Some New Thoughts on Old Art

When it comes to art I have far more opinions than expertise, but I do have an interest in art as a reflection of social values. In a word, I view art from the standpoint of a social critic rather than an art critic.

Like most art novices, I know what I like and what I don’t like, but would be hard pressed to defend any particular piece as good art or bad art. For instance, we have two Bilson Key sand paintings. Art critics tell us they are quite valuable because Key is one of the finest practitioners of the discipline. I simply have to take their word for it; I like them because they’re beautiful.

I have recently discovered “The Hudson River School” of art. Actually, I’m acquainted with many of the paintings and have had the privilege of seeing several of the originals at various art museums, but have only recently become acquainted with these artists as a school. Previously I’ve looked at their various works individually, but just recently have considered them together as expressing a particular historical point of view.

I am somewhat ambivalent about these various paintings. On the one hand, they are beautiful – and sometimes stunning – landscapes full of light and life. But they have been cast with a personality. As Arthur Danto says, It is “impossible not to be struck by their status as furniture – as objects of interior decoration that summon up the other components of domestic embellishment with which they converse in the plush language of comfort.”

In contrast to the Hudson River School, I will confess that I have a deep and abiding dislike for the art of contemporary artist Thomas Kinkaid. I confess this with some trepidation because I know that several, possibly many, of my readers are big fans of his work. There are certain similarities between Kinkaid and the Hudson River School, but there is also an important difference, and that difference is at the heart of this essay.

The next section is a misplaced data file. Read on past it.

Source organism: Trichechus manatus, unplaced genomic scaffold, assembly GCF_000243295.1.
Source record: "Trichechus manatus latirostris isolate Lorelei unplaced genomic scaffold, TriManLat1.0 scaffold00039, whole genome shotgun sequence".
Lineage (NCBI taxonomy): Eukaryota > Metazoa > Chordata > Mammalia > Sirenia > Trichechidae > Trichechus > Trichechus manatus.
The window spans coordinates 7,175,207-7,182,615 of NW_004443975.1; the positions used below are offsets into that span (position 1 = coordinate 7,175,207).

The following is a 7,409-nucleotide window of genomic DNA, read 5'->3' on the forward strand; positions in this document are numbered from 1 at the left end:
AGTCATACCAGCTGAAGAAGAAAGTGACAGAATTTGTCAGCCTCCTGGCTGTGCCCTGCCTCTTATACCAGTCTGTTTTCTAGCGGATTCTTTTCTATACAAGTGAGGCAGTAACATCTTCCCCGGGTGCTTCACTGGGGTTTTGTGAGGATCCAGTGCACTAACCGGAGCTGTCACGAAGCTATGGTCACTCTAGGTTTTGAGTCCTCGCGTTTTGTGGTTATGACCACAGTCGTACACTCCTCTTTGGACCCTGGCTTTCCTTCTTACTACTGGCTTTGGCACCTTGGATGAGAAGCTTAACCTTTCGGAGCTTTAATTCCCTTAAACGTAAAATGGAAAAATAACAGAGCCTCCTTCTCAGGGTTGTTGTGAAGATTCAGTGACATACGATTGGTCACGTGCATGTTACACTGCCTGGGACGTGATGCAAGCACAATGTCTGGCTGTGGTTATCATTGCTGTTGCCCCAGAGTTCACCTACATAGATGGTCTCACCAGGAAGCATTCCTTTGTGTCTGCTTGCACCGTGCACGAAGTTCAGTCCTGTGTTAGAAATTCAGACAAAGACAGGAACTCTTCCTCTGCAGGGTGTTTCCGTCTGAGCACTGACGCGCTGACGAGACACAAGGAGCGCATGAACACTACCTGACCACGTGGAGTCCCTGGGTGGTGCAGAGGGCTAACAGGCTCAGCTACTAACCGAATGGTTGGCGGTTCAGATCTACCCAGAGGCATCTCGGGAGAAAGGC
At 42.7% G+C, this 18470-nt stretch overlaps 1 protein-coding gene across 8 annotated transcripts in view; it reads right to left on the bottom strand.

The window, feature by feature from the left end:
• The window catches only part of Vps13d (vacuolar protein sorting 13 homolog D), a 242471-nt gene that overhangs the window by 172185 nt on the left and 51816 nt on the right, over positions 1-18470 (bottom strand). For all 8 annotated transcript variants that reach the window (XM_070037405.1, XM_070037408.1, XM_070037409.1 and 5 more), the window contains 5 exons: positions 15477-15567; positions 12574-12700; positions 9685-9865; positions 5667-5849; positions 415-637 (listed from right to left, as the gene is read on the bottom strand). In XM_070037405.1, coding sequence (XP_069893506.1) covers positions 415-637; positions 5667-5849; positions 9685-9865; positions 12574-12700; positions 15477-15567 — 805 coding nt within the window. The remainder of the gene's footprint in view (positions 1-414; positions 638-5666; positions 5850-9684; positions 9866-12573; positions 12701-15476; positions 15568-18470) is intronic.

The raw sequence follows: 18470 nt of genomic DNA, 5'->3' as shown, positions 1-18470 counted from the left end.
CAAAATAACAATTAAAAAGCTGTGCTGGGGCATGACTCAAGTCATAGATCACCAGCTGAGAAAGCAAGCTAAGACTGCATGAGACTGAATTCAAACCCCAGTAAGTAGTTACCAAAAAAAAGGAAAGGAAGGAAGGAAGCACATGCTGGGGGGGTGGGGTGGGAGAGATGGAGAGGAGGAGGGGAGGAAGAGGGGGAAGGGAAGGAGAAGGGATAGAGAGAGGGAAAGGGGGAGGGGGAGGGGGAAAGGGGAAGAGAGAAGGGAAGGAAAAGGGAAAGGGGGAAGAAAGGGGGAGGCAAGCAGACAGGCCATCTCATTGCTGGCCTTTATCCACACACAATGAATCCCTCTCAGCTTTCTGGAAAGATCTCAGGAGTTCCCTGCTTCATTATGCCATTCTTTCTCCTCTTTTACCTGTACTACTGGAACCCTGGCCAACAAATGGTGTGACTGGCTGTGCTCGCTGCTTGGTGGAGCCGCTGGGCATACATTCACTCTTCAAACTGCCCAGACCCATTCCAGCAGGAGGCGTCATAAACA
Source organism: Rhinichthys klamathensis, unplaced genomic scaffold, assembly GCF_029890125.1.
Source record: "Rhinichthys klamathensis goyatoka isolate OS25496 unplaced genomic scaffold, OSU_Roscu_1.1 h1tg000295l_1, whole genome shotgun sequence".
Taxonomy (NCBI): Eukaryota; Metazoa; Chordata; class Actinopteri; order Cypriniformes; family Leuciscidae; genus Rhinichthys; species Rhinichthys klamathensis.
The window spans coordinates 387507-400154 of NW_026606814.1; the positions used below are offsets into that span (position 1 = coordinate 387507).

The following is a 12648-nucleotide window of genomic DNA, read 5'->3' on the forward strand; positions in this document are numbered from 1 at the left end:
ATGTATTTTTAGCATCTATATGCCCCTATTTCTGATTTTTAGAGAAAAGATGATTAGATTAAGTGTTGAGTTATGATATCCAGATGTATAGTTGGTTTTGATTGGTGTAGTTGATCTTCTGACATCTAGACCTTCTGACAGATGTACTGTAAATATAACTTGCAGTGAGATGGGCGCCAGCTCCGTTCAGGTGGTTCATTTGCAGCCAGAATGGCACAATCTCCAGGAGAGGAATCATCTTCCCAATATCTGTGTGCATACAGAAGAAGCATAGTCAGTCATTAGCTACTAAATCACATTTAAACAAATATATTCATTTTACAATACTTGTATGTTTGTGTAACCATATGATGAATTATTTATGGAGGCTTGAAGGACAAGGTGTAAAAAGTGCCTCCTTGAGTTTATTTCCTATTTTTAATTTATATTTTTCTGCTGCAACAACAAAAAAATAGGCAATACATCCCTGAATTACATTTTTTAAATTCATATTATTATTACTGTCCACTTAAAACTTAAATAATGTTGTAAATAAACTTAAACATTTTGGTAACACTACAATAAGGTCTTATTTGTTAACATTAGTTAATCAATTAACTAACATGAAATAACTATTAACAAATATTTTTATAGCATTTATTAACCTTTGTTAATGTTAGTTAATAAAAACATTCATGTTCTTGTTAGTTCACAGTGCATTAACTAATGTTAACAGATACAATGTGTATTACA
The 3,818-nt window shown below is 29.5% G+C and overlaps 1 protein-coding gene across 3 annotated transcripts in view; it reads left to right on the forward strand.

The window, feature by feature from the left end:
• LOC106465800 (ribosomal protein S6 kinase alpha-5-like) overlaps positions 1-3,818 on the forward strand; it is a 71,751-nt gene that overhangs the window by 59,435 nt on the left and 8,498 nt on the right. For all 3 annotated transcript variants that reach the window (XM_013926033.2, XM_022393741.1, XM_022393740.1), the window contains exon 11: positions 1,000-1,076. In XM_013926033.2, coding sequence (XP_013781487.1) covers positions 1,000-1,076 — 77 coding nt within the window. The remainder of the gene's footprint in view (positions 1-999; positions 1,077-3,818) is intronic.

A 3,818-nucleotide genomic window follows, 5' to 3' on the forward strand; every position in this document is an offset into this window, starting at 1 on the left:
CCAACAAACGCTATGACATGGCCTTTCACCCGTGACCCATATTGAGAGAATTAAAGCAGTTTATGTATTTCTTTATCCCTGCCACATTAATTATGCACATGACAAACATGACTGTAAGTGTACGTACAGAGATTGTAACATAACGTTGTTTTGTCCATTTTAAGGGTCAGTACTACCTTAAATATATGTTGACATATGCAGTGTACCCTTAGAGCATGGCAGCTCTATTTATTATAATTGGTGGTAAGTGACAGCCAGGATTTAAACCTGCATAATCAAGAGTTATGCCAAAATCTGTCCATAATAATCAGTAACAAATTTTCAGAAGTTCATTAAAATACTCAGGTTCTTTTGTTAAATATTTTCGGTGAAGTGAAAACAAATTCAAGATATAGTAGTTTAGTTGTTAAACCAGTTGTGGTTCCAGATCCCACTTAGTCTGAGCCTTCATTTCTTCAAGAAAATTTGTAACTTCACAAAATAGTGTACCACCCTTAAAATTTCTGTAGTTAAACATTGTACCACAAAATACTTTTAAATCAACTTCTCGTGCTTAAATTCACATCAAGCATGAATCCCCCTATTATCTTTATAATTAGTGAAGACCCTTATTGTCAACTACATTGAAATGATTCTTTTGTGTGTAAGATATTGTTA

Both Kincaid and the Hudson River School are lush and realistic (although not photographically realistic – they maintain their sensibility as painters). Both emphasize nature as their primary environment. In other words, even though they are a century apart, both reflect high American romanticism in the visual arts. And as is typical of American Romanticism, both emphasize light. Kinkaid famously calls himself “the painter of light.” Paintings within the Hudson River tradition are similarly imbued with light (for instance, Albert Bierstadt’s “Looking Up the Yosemite Valley”). Their style is sometimes referred to as “Luminescence.” In other words, they were the original painters of light while Kincaid is the derivative.

But at this point the similarity ends. Kincaid’s paintings are privatized and internalized. Typically the main focus of light is from within the house (although he occasionally works with sunlight in a manner reminiscent of the Hudson River School).

A second difference is that the Hudson River School celebrates the real world with specificity. Bierstadt’s most famous paintings are of actual scenes in the Yosemite Valley. Similarly, Thomas Cole painted “The Oxbow” which is specifically identified as “The Connecticut River near Northampton.” One of John Frederick Kensett’s most famous paintings is “Mount Washington” (that is, the Mt. Washington in New Hampshire that is so famous for its weather). George Caleb Bingham even managed to bring that luminescent background light into his painting called “Daniel Boone Escorting Settlers through the Cumberland Gap.” All of these paintings depict real places, and in the last case, real people. Yet the emphasis of all these paintings is less on the specific place or people and more on the light which fills the painting. (Which is why this school of painting is sometimes called “Luminescence.”)

In contrast, Kincaid’s world is idealized. Rather than an historical figure (Daniel Boone) standing in a real place (Cumberland Gap), Kincaid paints villages that are so idealized that they could be anyplace in tree groves or clearings that are so generic they could be anywhere, but certainly would never be confused with somewhere specific like the Yosemite Valley. In short, his idealization is taken to such an extreme that the “anywhere” becomes “nowhere.” His realism becomes a caricature of the real, a place that is so idealized that it never existed at all, except in the wishful thinking of the beholder.